Generally speaking, in accordance with the invention, a warp knit fabric for use as a loop member in a hook and loop closure system is provided. The warp knit fabric comprises a base yarn and a pile yarn, the pile yarn being a high tenacity monofilament yarn with a denier of between about 50 and 200. The pile yarn defines loops that are generated during knitting. These loops are oriented at varying random angles to one another.
Accordingly, it is an object of the invention to provide an improved hook and loop closure system.
Still another object of the invention is to provide a warp knit loop pile fabric.
Yet a further object of the invention is to provide a warp knit fabric having a loop member in a hook and loop system in which the pile or loop yarn is disposed in a non-linear random configuration.
Other objects and advantages of the invention will in part be obvious and will in part be apparent from the following description.
For a fuller understanding of the invention, reference is made to the following description, taken in connection with the accompanying drawings, in which:
FIG. 1 is a schematic view of the threading of the guide bars and their stitch forming movement in order to construct the fabric of the invention; and
FIG. 2 is a digital notation view of guide bar movement.
The warp knit fabric of the invention is preferably made on a warp knitting machine. As a result, the pile loops thereof may be anchored in the base structure more securely then with any other type of fabrication technique such as weaving or tufting.
The warp knit fabric of the invention includes a base structure comprising a base yarn and a pile structure comprising a pile yarn. The pile yarn defines pile loops which are anchored to the base structure. The pile yarn is a high tenacity monofilament yarn of at least 7 grams/denier with a denier of between about 50 and 200. The pile yarn defines loops that are generated during knitting which are oriented at varying angles to one another.
The pile yarn is selected from nylon and polyester. The pile yarn loops have a density of between about 300 and 500 loops per square inch. The loops have a height of between about 2.0 and 3.0 milimeters. Preferably, substantially all of the loops have a substantially uniform height.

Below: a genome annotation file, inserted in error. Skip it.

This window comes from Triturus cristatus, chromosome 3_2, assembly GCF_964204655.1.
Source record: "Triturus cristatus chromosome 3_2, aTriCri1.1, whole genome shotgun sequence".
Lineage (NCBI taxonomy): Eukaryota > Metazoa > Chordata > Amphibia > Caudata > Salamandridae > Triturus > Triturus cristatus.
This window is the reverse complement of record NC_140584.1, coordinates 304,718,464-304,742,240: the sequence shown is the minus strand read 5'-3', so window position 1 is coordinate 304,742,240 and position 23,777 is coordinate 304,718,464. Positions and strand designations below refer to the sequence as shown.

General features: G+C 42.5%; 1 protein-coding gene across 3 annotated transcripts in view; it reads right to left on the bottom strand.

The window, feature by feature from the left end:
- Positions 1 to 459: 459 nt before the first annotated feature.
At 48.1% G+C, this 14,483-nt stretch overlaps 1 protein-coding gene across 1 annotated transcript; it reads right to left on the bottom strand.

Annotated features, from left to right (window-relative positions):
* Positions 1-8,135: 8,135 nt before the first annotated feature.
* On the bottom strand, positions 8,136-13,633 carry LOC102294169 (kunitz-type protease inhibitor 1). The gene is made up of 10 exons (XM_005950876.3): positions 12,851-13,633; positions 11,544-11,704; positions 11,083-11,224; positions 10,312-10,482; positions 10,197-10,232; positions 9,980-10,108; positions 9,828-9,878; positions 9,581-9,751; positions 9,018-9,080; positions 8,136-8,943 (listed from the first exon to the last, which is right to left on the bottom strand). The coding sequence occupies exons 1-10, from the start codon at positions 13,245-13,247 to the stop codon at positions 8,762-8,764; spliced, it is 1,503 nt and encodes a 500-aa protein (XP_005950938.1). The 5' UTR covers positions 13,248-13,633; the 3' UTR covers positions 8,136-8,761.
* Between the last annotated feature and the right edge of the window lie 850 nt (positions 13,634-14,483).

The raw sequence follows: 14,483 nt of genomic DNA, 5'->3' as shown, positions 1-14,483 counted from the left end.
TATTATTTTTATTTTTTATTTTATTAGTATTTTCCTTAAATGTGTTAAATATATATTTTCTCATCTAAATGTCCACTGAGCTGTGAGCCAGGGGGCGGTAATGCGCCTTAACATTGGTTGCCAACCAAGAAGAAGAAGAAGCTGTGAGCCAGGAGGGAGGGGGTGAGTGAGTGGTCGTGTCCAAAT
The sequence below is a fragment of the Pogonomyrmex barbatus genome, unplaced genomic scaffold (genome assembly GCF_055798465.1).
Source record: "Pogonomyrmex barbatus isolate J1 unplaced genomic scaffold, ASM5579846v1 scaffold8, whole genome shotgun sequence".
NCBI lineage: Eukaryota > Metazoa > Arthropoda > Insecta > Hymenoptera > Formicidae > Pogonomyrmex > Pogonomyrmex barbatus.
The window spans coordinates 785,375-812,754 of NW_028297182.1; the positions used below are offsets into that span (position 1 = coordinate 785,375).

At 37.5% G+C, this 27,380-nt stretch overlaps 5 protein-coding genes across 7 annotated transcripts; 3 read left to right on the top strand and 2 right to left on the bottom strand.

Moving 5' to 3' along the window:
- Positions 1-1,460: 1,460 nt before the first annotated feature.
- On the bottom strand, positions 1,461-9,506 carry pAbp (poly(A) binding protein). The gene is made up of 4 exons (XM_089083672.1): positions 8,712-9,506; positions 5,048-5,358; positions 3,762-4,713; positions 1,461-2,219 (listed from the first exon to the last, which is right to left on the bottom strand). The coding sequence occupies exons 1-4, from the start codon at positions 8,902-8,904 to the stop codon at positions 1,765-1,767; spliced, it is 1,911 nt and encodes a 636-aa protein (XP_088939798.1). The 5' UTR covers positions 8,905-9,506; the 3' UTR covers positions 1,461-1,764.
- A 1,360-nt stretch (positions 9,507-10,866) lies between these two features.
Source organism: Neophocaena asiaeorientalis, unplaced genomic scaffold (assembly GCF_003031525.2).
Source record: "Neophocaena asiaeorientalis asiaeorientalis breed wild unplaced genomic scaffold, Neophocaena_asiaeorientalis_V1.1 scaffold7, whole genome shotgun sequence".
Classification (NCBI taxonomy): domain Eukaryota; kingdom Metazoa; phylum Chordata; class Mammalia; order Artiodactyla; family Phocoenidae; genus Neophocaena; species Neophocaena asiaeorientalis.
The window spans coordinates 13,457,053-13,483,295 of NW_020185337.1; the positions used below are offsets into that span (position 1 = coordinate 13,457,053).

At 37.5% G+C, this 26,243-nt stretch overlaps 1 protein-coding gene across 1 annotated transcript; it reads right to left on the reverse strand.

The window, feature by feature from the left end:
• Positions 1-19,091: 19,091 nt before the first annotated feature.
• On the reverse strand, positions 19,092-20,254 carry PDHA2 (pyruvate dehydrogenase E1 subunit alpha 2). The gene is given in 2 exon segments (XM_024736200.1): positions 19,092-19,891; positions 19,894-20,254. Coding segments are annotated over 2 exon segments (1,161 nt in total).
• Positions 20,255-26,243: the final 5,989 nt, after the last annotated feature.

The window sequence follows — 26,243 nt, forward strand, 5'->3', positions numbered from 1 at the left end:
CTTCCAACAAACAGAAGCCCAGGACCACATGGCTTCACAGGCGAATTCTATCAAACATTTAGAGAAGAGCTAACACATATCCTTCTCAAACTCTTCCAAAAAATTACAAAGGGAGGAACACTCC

The base yarn is textured polyester to render the base as impermeable as possible, and the base yarn has a denier of between about 70 and 150.
As discussed above, in order for the fabric of the invention to have sufficient loop adhesion with the hooks, the pile thereof must be non-directional with the loops oriented at different angles to one another. This produces a suitable “hook” holding effect, regardless of, for example, how a sanding pad would be placed in the tool and the manner or angle at which the tool is applied to the surface being sanded.
The base structure fabric of the invention may be back coated with a variety of materials to render the fabric stable and better anchor the loop elements of the pile.
The base structure of the fabric is preferably dense and impermeable in order to prevent the back coating that may be applied from striking through the base interstices.
A high denier monofilament yarn is used for the pile or loops, which enables the yarn to securely engage the hook elements, but still permit their ready disengagement from the loops in the course of removal.
The use of heavy denier, high-tenacity multifilament yarn configured into a dense warp knit pile will create an especially strong bonding effect with the hook elements of the closure system. In contrast, conventional prior art systems use fine denier multifilament yarns as a loop element, and are produced via a post-knitting process such as napping, rather than integrally in the knitting process.
The base structure of the inventive fabric is knit on two guide bars (the back and middle bars), while the pile structure is knit on the front guide bar. In certain situations, the base structure may be knit either with one guide bar or with more than two guide bars, depending on the desired weight, stability, density and other features of the base structure.